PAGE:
What to make of Tralala? I confess that when I first discovered the name of this latest release from Penhaligon's, I gave in to a burst of gleeful excitement. Silly, I know - after all, a fragrance's moniker is usually the least reliable indicator of its personality - but the daringly carefree nature of the choice made me wonder if we were to be treated to something fizzing with quirkiness. Then came the news that the scent marked a collaboration with the design duo Meadham Kirchhoff. Their current collection is a wacky 'Marie Antoinette drops acid at Vivienne Westwood's house' affair, so the signs continued to be promising that the perfume would, at the very least, be individualistic and unusual.
But then came the clang of an alarm bell. According to various reports, Meadham Kirchhoff claimed the perfume partly drew inspiration from a character in Hubert Selby Jr's Last Exit To Brooklyn: Tralala, it would seem, is the name of a young prostitute who becomes the victim of an especially grisly gang rape. As soon as this news broke, the Penhaligon's PR machine stepped in to try to mitigate the damage (check out this post on Now Smell This), but of course, some cats can't be sealed back inside their bags without leaving a few inconvenient fur balls here and there. It goes without saying that the core of an idea for a fragrance can come from all sorts of unlikely sources, but not all of these need to be made public. And even though the vast majority of people will no doubt smell this scent without having the slightest clue as to its dubious back-story, it is equally undeniable that many of us (fortunately or unfortunately, as the case may be) will never be able to shake off the association and will be unable to hear the name in the same whimsical tone as, say, Annie Hall's la-di-da refrain.
And then finally came the juice itself. Fear not: it isn't terrible. In fact, it isn't even bad. If it were, it would be easy to dismiss, forget and relegate to the past. As we'd expect from Duchaufour, Tralala is an expertly put-together piece of work. The trouble is: it is precisely the sort of work we'd expect from Duchaufour, almost to the point of self-parody. In recent years, this most ubiquitous of perfumers has made it abundantly clear that when he's being challenged by a demanding editorial force (see: Aedes De Venustas, Trayee or Ashoka) he's more than capable of finding hitherto hidden corners in his imagination. But on other occasions - what's that American expression? - he just phones the stuff in.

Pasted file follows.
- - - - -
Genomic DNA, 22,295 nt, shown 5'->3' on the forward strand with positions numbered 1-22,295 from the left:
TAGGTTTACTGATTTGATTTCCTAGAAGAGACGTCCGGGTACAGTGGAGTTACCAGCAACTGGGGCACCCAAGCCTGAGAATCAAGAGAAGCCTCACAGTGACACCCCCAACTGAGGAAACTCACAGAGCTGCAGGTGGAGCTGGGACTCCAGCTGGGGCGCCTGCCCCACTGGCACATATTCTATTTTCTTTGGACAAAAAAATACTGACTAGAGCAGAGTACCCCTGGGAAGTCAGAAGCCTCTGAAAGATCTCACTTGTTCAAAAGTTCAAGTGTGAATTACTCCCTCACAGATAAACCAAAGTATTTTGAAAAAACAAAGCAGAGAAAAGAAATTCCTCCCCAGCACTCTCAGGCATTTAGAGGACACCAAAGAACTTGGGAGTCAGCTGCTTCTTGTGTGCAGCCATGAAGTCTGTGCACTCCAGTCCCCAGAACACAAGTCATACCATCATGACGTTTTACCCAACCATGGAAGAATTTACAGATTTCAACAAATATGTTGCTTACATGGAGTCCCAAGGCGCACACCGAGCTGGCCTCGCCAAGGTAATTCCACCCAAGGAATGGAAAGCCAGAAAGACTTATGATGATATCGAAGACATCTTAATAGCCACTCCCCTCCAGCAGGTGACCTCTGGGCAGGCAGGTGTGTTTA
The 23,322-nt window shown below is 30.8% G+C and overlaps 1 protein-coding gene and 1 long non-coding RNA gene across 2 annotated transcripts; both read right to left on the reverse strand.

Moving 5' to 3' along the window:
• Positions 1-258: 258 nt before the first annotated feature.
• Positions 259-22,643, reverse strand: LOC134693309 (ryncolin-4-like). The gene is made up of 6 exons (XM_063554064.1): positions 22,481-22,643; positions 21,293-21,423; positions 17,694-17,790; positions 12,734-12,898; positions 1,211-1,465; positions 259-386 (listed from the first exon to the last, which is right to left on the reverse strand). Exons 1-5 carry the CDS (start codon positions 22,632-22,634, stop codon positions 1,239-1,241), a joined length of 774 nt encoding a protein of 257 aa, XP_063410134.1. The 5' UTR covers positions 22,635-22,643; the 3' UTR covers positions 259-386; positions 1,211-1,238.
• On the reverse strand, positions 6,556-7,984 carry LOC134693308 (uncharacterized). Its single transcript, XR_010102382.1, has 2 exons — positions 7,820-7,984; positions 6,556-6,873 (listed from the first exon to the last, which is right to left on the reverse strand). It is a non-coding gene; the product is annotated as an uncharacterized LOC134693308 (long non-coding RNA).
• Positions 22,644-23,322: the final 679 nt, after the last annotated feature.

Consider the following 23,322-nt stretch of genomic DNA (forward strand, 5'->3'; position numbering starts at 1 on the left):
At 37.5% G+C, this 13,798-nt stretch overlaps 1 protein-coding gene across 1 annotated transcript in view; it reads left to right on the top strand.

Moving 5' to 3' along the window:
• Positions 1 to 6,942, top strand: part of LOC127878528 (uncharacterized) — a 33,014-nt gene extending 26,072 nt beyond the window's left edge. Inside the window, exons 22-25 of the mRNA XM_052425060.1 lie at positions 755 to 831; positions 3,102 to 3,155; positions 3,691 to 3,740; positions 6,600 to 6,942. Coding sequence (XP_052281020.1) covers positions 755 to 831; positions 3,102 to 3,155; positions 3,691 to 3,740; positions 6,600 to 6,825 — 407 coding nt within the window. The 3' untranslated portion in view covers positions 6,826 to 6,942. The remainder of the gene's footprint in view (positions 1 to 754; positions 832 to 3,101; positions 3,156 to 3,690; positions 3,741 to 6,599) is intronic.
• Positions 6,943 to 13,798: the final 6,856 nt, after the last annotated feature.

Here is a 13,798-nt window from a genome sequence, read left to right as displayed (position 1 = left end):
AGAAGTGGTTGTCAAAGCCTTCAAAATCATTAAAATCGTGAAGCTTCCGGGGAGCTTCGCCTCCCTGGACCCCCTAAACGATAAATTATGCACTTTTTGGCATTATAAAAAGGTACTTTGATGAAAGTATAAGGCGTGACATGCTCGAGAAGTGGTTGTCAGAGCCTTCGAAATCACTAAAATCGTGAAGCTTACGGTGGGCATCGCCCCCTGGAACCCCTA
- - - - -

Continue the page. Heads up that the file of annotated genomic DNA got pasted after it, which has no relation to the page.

Like some kind of lipstick-smeared melange of Séville À L'Aube, Nuit De Tubereuse and Déliria, Tralala presents orange blossom, ylang ylang, sickly pineapple (shades of Duchaufour's own Aurore Nomade for The Different Company), green tuberose and powdery resins with his trademark incense-infused translucency. So yes, it is quirky - there's so much going on here that it almost couldn't fail to be quirky - but it also feels like an uninspired rehash of old ideas. Nothing about it comes across as particularly novel or surprising; none of its facets stands out in an especially memorable way. Indeed, it's almost as though the scent is a reject from L'Artisan Parfumeur's Explosions D'Emotions project: its kookiness is so forced, that it ultimately fails to make an impact.
For several years, Penhaligon's has struggled to resolve the tension at the core of its identity. On the one hand, it relies on the performance of evergreens such as Ellenisia and Endymion, but on the other, it aims for edginess with creations such as Amaranthine (which, sadly, hasn't been too successful) and Esprit Du Roi. The brand is at its most endearing when it reconciles these seemingly opposing forces, as in the case of Sartorial and Peoneve: they're both modern and yet they're quintessentially Penhaligon's too. Tralala clearly strives for a similar aesthetic, but in its attempt to play fast and loose with eccentricity, it ends up being the embarrassing friend who just will not accept that the neon-green, Lurex jacket really doesn't look good next to the fuchsia leggings and the leopard-print high tops. With its unfocussed, 'everything and the kitchen sink' approach, it is something of a let down. It may be called Tralala... but I'm afraid it ends up being more than a little Meh.
[Review based on a sample of eau de parfum provided by Penhaligon's in 2014.]